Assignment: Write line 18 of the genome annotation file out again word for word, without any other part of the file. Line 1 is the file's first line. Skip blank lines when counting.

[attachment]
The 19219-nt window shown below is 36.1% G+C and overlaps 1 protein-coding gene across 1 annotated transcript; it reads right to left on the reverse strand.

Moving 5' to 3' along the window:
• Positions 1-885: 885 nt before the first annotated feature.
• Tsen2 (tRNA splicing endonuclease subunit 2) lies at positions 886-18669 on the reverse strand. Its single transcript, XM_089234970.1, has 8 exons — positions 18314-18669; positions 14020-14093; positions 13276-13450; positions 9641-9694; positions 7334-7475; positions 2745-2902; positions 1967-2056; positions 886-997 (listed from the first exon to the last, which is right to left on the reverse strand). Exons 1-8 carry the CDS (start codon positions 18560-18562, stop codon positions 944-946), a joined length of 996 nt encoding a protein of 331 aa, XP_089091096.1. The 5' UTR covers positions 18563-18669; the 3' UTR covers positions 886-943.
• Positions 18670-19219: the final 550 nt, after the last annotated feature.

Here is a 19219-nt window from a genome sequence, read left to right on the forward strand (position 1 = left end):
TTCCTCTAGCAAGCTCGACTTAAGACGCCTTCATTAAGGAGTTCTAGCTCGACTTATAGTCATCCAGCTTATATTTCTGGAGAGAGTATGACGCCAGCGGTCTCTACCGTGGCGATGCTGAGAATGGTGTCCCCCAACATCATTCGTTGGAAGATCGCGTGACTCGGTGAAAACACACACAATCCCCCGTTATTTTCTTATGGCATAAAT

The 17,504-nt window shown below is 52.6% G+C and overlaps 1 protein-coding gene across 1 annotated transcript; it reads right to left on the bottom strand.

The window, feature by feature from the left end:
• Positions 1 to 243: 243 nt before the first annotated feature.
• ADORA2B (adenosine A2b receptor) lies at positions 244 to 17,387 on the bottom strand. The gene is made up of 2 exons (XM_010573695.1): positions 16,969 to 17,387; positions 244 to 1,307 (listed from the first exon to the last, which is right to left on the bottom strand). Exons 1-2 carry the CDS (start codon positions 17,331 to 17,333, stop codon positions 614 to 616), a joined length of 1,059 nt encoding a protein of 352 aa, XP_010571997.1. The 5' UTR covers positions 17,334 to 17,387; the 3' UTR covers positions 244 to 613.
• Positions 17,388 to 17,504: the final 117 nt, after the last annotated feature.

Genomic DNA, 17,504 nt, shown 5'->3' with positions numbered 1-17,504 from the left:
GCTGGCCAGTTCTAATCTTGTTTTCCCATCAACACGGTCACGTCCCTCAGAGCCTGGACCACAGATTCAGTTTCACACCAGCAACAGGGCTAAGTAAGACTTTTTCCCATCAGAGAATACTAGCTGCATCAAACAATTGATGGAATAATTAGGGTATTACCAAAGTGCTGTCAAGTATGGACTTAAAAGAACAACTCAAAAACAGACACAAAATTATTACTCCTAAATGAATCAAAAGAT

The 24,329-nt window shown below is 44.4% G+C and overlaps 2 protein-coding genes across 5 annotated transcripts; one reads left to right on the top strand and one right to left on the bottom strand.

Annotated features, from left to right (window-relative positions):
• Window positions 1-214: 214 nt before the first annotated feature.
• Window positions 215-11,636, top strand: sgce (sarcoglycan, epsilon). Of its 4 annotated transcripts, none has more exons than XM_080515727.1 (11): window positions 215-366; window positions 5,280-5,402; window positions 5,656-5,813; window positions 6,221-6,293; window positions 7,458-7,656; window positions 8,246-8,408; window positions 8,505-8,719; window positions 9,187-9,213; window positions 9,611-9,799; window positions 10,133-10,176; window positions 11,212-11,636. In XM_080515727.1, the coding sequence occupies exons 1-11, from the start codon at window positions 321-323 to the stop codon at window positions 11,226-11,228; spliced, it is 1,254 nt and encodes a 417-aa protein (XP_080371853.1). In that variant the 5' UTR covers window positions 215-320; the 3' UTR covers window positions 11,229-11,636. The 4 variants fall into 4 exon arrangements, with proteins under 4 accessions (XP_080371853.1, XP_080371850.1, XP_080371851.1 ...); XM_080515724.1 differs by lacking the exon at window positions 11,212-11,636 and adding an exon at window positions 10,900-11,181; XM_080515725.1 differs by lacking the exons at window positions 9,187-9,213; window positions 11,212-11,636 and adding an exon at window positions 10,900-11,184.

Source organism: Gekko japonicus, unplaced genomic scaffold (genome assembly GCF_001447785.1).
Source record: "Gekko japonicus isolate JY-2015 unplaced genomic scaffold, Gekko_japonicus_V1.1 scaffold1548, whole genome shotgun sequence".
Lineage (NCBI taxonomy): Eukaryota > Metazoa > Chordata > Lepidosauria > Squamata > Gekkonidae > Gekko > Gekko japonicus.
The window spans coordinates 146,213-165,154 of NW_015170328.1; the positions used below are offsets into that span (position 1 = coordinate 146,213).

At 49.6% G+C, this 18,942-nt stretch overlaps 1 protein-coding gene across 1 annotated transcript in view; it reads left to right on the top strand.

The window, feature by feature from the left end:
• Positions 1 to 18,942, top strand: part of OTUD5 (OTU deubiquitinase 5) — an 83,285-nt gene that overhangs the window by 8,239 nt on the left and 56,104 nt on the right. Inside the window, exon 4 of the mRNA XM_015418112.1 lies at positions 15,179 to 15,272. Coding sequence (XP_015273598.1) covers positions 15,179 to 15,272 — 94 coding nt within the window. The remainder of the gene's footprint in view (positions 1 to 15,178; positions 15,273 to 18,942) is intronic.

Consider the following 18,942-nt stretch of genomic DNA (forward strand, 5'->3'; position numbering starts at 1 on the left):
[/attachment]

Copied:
• Window positions 215-11,636, top strand: sgce (sarcoglycan, epsilon). Of its 4 annotated transcripts, none has more exons than XM_080515727.1 (11): window positions 215-366; window positions 5,280-5,402; window positions 5,656-5,813; window positions 6,221-6,293; window positions 7,458-7,656; window positions 8,246-8,408; window positions 8,505-8,719; window positions 9,187-9,213; window positions 9,611-9,799; window positions 10,133-10,176; window positions 11,212-11,636. In XM_080515727.1, the coding sequence occupies exons 1-11, from the start codon at window positions 321-323 to the stop codon at window positions 11,226-11,228; spliced, it is 1,254 nt and encodes a 417-aa protein (XP_080371853.1). In that variant the 5' UTR covers window positions 215-320; the 3' UTR covers window positions 11,229-11,636. The 4 variants fall into 4 exon arrangements, with proteins under 4 accessions (XP_080371853.1, XP_080371850.1, XP_080371851.1 ...); XM_080515724.1 differs by lacking the exon at window positions 11,212-11,636 and adding an exon at window positions 10,900-11,181; XM_080515725.1 differs by lacking the exons at window positions 9,187-9,213; window positions 11,212-11,636 and adding an exon at window positions 10,900-11,184.